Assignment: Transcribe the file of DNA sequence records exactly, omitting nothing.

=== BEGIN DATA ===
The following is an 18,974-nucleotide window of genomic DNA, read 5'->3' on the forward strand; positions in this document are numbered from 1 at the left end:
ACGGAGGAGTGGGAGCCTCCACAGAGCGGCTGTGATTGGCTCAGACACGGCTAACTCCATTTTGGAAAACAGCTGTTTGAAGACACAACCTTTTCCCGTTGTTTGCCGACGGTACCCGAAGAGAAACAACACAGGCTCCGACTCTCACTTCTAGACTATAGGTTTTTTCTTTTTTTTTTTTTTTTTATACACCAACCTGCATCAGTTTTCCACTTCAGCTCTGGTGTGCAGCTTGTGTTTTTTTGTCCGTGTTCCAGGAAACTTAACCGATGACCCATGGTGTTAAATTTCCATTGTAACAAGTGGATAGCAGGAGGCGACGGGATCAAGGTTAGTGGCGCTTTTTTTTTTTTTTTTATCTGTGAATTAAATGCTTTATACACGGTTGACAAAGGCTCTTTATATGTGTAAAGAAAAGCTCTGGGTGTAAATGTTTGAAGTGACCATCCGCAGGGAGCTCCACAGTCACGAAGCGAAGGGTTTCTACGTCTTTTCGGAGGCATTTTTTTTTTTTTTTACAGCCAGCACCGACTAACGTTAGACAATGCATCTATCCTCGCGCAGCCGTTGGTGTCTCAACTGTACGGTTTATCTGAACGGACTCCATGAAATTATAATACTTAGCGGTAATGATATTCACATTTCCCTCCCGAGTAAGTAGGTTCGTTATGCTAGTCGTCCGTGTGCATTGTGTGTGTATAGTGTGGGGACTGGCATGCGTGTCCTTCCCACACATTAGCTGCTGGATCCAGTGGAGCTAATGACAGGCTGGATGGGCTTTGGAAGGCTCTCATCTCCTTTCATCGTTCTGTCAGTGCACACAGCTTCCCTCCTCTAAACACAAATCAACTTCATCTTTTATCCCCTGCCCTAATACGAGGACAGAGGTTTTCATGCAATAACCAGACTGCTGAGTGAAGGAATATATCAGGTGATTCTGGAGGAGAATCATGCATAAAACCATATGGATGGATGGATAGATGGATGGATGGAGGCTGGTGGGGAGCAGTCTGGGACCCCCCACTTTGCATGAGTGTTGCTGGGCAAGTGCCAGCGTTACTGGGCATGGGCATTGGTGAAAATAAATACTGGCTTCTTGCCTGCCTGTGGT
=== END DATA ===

The following is an 18,974-nucleotide window of genomic DNA, read 5'->3' on the forward strand; positions in this document are numbered from 1 at the left end:
ACGGAGGAGTGGGAGCCTCCACAGAGCGGCTGTGATTGGCTCAGACACGGCTAACTCCATTTTGGAAAACAGCTGTTTGAAGACACAACCTTTTCCCGTTGTTTGCCGACGGTACCCGAAGAGAAACAACACAGGCTCCGACTCTCACTTCTAGACTATAGGTTTTTTCTTTTTTTTTTTTTTTTTATACACCAACCTGCATCAGTTTTCCACTTCAGCTCTGGTGTGCAGCTTGTGTTTTTTTGTCCGTGTTCCAGGAAACTTAACCGATGACCCATGGTGTTAAATTTCCATTGTAACAAGTGGATAGCAGGAGGCGACGGGATCAAGGTTAGTGGCGCTTTTTTTTTTTTTTTTATCTGTGAATTAAATGCTTTATACACGGTTGACAAAGGCTCTTTATATGTGTAAAGAAAAGCTCTGGGTGTAAATGTTTGAAGTGACCATCCGCAGGGAGCTCCACAGTCACGAAGCGAAGGGTTTCTACGTCTTTTCGGAGGCATTTTTTTTTTTTTTTACAGCCAGCACCGACTAACGTTAGACAATGCATCTATCCTCGCGCAGCCGTTGGTGTCTCAACTGTACGGTTTATCTGAACGGACTCCATGAAATTATAATACTTAGCGGTAATGATATTCACATTTCCCTCCCGAGTAAGTAGGTTCGTTATGCTAGTCGTCCGTGTGCATTGTGTGTGTATAGTGTGGGGACTGGCATGCGTGTCCTTCCCACACATTAGCTGCTGGATCCAGTGGAGCTAATGACAGGCTGGATGGGCTTTGGAAGGCTCTCATCTCCTTTCATCGTTCTGTCAGTGCACACAGCTTCCCTCCTCTAAACACAAATCAACTTCATCTTTTATCCCCTGCCCTAATACGAGGACAGAGGTTTTCATGCAATAACCAGACTGCTGAGTGAAGGAATATATCAGGTGATTCTGGAGGAGAATCATGCATAAAACCATATGGATGGATGGATAGATGGATGGATGGAGGCTGGTGGGGAGCAGTCTGGGACCCCCCACTTTGCATGAGTGTTGCTGGGCAAGTGCCAGCGTTACTGGGCATGGGCATTGGTGAAAATAAATACTGGCTTCTTGCCTGCCTGTGGT